Our laser guide star adaptive optics system uses optical fiber to relay the laser beam. However, some nonlinear effects have to be considered, given the high power transmission through the optical fiber. SRS and SBS, two types of nonlinear scattering, have already been checked in our previous work. These types of scattering do not occur in our system. However, we found that SPM does occur in our PCF. SPM broadened the width of spectrum to 8.4 GHz at maximum laser power. To reduce the impact of SPM, we decreased the peak intensity of the laser pulse. We implemented two optical delay lines modules that divided the laser pulse into four pulses with lower peak intensities. The width of the spectrum after passing through the new optical system and the PCF was 3.2 GHz. We confirmed that SPM had a smaller effect on our new system. Additionally, we found that we could create a LGS that was 46 % brighter than that created by the original (one-pulse) system. The spectrum of a sodium cell in the four-pulse system also exhibited differences compared with the sodium cell spectrum in the one-pulse system. We found that the brightest LGS is not always generated at the excitation wavelength of the sodium D line. In the four-pulse system, the wavelengths that were separated by 0.01 nm from the original excitation wavelength were the most effective. These results will lead to the creation of brighter LGS and to the improved performance of our AO system.

00 We appreciate Dr. Jason Chin and Dr. Kenny Grace of Keck telescope. Their cooperation brings our experiment to a successful conclusion. We thank Mr. Chris Clergeon and Kohei Yamazaki for laser spotters. This work was supported by the Subaru Telescope, which is operated by National Astronomical Observatory of Japan. We are grateful to the staff members of Subaru Telescope for their invaluable assistance in obtaining these data and for their continuous support during IRCS and Subaru AO construction.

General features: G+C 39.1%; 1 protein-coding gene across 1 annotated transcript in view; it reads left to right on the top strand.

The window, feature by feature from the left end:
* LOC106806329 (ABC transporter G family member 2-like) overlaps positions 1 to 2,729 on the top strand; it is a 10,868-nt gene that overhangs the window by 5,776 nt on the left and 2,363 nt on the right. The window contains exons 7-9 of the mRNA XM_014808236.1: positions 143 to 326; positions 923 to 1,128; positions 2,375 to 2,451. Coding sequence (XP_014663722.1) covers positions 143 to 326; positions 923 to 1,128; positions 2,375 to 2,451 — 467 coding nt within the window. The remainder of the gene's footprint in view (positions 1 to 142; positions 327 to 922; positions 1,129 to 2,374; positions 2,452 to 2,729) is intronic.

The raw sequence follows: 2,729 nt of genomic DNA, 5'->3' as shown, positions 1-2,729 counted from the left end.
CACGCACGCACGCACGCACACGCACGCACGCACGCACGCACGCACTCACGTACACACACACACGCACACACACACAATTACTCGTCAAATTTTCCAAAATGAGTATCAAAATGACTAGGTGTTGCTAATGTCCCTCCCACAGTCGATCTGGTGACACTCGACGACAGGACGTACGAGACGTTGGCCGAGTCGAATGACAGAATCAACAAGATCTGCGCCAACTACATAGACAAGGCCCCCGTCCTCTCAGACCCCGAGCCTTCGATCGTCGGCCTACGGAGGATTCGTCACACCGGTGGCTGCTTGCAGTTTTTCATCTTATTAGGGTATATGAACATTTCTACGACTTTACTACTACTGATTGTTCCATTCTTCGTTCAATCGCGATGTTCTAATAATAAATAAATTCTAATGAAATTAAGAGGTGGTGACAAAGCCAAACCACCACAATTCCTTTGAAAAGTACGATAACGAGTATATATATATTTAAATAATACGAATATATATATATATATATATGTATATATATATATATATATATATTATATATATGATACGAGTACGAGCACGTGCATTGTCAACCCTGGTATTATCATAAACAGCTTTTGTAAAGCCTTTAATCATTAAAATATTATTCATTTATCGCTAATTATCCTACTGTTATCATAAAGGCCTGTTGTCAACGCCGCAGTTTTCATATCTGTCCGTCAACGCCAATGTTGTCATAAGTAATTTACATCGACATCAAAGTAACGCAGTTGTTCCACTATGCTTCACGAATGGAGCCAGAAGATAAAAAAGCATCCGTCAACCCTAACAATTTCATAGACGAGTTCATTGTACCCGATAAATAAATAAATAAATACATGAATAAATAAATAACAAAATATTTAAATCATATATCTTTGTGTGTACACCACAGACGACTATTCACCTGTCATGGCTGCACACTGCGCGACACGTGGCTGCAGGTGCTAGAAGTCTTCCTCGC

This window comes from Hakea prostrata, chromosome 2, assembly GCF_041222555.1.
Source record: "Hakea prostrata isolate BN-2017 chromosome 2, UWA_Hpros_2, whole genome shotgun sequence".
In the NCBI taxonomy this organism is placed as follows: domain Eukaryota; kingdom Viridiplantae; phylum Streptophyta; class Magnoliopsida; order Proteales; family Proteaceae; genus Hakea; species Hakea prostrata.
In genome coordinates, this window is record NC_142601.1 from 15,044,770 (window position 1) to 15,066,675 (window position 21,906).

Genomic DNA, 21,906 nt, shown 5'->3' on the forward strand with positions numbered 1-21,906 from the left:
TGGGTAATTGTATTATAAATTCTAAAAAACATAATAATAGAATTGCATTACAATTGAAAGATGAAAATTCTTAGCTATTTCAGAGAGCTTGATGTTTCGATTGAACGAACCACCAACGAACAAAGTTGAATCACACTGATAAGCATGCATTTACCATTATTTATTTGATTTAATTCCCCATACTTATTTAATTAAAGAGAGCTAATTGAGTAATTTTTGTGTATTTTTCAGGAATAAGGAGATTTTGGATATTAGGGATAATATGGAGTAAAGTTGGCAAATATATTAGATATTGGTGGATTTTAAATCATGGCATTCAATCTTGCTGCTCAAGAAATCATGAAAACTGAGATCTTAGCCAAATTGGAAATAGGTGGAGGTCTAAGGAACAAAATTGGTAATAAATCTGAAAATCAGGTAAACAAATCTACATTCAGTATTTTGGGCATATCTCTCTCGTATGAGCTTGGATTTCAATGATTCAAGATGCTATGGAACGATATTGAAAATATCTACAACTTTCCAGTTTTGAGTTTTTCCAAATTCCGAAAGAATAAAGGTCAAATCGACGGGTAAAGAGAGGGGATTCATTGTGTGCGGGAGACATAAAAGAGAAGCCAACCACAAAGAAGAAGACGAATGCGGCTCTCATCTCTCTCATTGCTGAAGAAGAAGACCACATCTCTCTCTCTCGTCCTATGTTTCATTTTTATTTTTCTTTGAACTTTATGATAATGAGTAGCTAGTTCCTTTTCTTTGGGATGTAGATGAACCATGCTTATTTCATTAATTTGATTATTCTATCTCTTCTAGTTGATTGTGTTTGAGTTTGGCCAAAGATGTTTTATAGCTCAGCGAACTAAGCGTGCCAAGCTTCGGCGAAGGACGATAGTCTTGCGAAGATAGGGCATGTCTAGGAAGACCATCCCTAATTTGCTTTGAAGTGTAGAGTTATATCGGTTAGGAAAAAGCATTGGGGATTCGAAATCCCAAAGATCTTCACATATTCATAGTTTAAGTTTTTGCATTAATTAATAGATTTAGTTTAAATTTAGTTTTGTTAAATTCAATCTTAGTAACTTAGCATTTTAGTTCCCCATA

Footnotes

  1. affiliation: Adaptive Optics Lab, University of Victoria, 3800 Finnerty Road, Victoria, B.C., V8P 5C2, Canada
  2. affiliation: Subaru Telescope, National Astronomical Observatory of Japan, National Institutes of Natural Sciences, 650 North A’ohoku Place, Hilo, HI 96720-2700, USA
  3. affiliation: Subaru Telescope, National Astronomical Observatory of Japan, National Institutes of Natural Sciences, 650 North A’ohoku Place, Hilo, HI 96720-2700, USA
  4. affiliation: Department of Physics, Graduate School of Science and Engineering, Tokyo Institute of Technology, 2-12-1 H-29, Ookayama, Meguro-ku, Tokyo 152-8550, Japan
  5. affiliation: Subaru Telescope, National Astronomical Observatory of Japan, National Institutes of Natural Sciences, 650 North A’ohoku Place, Hilo, HI 96720-2700, USA
  6. affiliation: Optical Green Technology Research Unit, Advanced Science Institute, RIKEN, 2-1 Hirosawa, Wako, Saitama 351-0198, Japan
  7. affiliation: Singlemode Co., Ltd., 12-12 Minami-cho, Sakado-shi, Saitama 350-0233, Japan
  8. affiliation: Division of Optical and Infrared Astronomy, National Astronomical Observatory of Japan, 2-21-1 Oosawa, Mitaka, Tokyo 181-8588, Japan

References

  1. Agrawal, G. P. 2007, Nonlinear Fiber Optics (Academic Press), ch. 3
  2. Bonaccini, C. D., Hackenberg, W., Araujo, C., Guidolin, I., Alvarez, J. 2004, Proc. SPIE, 5490, 974
  3. Hayano et al. 2006, Proc. SPIE, 6272, 627247
  4. Hayano, Y. et al. 2010, SPIE Conference on Adaptive Optics System II, Proc. SPIE, 7736-22
  5. Ito et al. 2009, PASJ, 61, 763
  6. Iye, M. et al. 2004, PASJ, 56, 381
  7. Takami, H, et al. 2006, Proc. SPIE, 6272, 62720C
  8. van Dam, M. A. et al. 2006, PASP, 118, 310
  9. Wizinowich P. L. et al. 2006, PASP, 118, 297